Dealing with banality in the music industry has become standard throughout our current decade, with over-exposure and over-hyping of fairly bland musical acts. Fortunately, Daptone Records has sought to break that mold by signing and promoting artists who have more soul in their pinky nail than anything coming out from major record labels as of late. One such artist on the label’s roster, Charles Bradley, has further solidified the return of soul music to the mainstage.
Bradley, who has a well-documented underdog narrative seen in the documentary film Charles Bradley: Soul of America from 2012, has been able to persevere. Bradley, along with labelmate Sharon Jones has served as genuine and perpetually marketable artists for the revitalization of soul. This continues to ring true on Bradley’s third album Changes. Musically, this album is hands down his best to date, boasting improved dynamics between himself and his band – which is ultimately surprising given that Bradley worked with five different bands throughout the recording of this album. Regardless, Bradley asserts control over his songs, something vital in the work of retro-soul.
The record opens with a gospel, yet kitschy version of “God Bless America” in which Bradley serves as an orator over thick organ lick, reminiscent of a Sunday service. As a follow-up, those keys cut through James Brown-esque meaty “uhs” on “Good to Be Back Home,” a song that has literal meaning to Bradley. From relative obscurity to spending much of his seventh decade as a first-time international headliner, Bradley croons about being relieved, yet disappointed about his return trip. This song is also the first foray into upliftingly political messages, a similar theme to other songs on the rest of the record.
Musically, despite the cacophony of backup bands found on the record, Changes fits relatively well into the Daptone house sound. The session players from Menahan Street Band and Bradley’s touring group The Extraordinaires are more restrained on the record, allowing for Bradley’s presence to be felt without muddying up the mix. Although this is the case, there are moments throughout the record where Bradley shares the limelight with label guitarist Thomas Brenneck and company to provide references to post-funk and hip-hop drum sounds. More specifically, towards the end of “Nobody But You,” there is a horn riff that is unabashedly lifted from Seals and Crofts “Summer Breeze.” Now, while it may be your initial reaction to cringe and pull away from the song, try not to smile when you listen to it at full volume, then cry later when you cannot get the lick out of your head. Other notes and creative borrowing appear on “You think I Don’t Know (But I Know)” where Freddie Scott’s “(You) Got What I Need,” provides the drum break and opening piano lead.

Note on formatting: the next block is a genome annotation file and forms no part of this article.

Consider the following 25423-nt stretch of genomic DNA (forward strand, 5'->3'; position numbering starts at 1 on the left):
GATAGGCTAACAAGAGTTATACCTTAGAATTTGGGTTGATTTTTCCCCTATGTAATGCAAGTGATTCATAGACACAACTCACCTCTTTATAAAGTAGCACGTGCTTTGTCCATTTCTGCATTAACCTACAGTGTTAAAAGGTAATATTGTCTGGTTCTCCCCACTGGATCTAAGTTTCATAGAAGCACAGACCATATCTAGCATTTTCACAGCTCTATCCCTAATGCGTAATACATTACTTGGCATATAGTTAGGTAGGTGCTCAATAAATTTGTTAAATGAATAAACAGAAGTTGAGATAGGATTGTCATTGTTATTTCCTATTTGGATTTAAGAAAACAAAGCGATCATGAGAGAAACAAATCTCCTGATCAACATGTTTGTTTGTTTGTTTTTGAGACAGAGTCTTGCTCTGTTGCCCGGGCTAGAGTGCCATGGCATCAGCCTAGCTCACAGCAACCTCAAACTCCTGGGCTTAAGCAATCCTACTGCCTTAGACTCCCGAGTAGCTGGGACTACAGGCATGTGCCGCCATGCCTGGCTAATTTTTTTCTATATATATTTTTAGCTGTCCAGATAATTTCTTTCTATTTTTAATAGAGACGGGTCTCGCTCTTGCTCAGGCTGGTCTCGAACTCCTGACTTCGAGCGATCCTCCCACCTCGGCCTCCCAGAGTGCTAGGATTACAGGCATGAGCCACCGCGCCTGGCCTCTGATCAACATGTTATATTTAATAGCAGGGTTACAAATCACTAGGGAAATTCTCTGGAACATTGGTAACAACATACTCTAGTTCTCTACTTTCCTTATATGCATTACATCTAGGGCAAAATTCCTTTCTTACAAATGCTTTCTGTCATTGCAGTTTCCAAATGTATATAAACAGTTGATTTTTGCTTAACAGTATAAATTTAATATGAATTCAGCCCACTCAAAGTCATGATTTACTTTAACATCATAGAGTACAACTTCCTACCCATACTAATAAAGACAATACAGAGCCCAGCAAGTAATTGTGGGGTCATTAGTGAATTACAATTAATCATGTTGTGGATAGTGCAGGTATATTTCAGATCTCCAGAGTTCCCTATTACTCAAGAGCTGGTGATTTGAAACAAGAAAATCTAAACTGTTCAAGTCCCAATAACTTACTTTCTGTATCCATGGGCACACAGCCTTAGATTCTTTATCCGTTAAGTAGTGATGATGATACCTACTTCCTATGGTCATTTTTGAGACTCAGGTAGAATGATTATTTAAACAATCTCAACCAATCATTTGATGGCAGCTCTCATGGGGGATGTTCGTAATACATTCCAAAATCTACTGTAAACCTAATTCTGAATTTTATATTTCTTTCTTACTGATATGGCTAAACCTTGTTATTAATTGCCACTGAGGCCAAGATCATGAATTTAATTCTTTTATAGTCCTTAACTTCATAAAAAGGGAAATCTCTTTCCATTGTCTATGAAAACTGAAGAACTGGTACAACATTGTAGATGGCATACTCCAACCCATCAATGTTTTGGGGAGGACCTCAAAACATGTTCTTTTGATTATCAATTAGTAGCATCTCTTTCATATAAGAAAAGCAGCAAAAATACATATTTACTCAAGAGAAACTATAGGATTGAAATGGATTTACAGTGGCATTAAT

Lyrically, Changes comes off too familiar on initial listen, but Bradley’s remarkable voice captures ears, causing the listener to remain interested. Despite dealing with comparisons to artists like Otis Redding, Wilson Pickett, and James Brown (the latter is apt since Bradley was a James Brown impersonator called Black Velvet for part of his career), Bradley has undoubtedly earned his the title of “The Screaming Eagle of Soul” and the new album cements this title even further.
If there is a theme associated with this record, it would have to be love. Bradley sings about searching for it, being hurt by it, and enjoying it. That said, “Things We Do For Love,” is the most retro offering, featuring a romantic grove and a doo-wop accompaniment. What is most surprising, though, is an unexpected cover of Black Sabbath’s “Changes,” to whom Bradley dedicated to his late mother. After spending a majority of his life estranged from her, Bradley was able to repair the strained relationship with her prior to her passing. While the song itself was never really a big hit for the heavy metal behemoth, Bradley’s rendition gives the song new life and new meaning.
Bradley’s success may have only been a pipe dream a few years ago, but as the music climate ebbs and flows, it seems as if the planets have aligned to bring Bradley, and the rest of the Daptone family to the forefront. While Bradley’s previous offerings on the label have been promising, Changes is much more realized and is an instant classic. While it only took the public 45+ years to realize that Bradley was a star, perhaps he knew he was the whole time – though he seems as if he is humble enough to tout that publically. Ultimately, Bradley is what music fans need, and we’re grateful for him.